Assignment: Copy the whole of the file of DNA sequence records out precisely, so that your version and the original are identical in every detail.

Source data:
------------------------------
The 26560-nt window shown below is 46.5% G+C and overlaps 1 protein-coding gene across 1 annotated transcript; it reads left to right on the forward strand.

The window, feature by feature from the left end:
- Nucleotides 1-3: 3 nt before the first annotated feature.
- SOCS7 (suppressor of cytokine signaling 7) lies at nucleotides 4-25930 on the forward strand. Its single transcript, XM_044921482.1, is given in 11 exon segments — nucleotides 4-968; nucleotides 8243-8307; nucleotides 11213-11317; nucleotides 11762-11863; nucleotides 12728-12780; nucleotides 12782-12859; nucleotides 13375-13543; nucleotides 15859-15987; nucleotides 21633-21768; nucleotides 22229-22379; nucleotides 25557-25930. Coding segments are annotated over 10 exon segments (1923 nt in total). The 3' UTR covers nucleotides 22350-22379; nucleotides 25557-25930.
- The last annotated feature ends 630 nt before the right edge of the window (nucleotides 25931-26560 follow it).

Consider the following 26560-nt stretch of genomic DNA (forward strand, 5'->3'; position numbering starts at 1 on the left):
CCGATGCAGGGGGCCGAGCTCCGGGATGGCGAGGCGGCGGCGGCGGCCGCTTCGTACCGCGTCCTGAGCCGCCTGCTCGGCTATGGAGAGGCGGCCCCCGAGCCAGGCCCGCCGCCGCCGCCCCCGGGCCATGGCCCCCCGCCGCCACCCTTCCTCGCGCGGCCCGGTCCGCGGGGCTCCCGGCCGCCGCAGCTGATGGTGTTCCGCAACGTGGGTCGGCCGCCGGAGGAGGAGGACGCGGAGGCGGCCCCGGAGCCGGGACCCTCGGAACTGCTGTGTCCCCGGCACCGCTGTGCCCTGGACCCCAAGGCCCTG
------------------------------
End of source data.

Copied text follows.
The 26560-nt window shown below is 46.5% G+C and overlaps 1 protein-coding gene across 1 annotated transcript; it reads left to right on the forward strand.

The window, feature by feature from the left end:
- Nucleotides 1-3: 3 nt before the first annotated feature.
- SOCS7 (suppressor of cytokine signaling 7) lies at nucleotides 4-25930 on the forward strand. Its single transcript, XM_044921482.1, is given in 11 exon segments — nucleotides 4-968; nucleotides 8243-8307; nucleotides 11213-11317; nucleotides 11762-11863; nucleotides 12728-12780; nucleotides 12782-12859; nucleotides 13375-13543; nucleotides 15859-15987; nucleotides 21633-21768; nucleotides 22229-22379; nucleotides 25557-25930. Coding segments are annotated over 10 exon segments (1923 nt in total). The 3' UTR covers nucleotides 22350-22379; nucleotides 25557-25930.
- The last annotated feature ends 630 nt before the right edge of the window (nucleotides 25931-26560 follow it).

Consider the following 26560-nt stretch of genomic DNA (forward strand, 5'->3'; position numbering starts at 1 on the left):
CCGATGCAGGGGGCCGAGCTCCGGGATGGCGAGGCGGCGGCGGCGGCCGCTTCGTACCGCGTCCTGAGCCGCCTGCTCGGCTATGGAGAGGCGGCCCCCGAGCCAGGCCCGCCGCCGCCGCCCCCGGGCCATGGCCCCCCGCCGCCACCCTTCCTCGCGCGGCCCGGTCCGCGGGGCTCCCGGCCGCCGCAGCTGATGGTGTTCCGCAACGTGGGTCGGCCGCCGGAGGAGGAGGACGCGGAGGCGGCCCCGGAGCCGGGACCCTCGGAACTGCTGTGTCCCCGGCACCGCTGTGCCCTGGACCCCAAGGCCCTG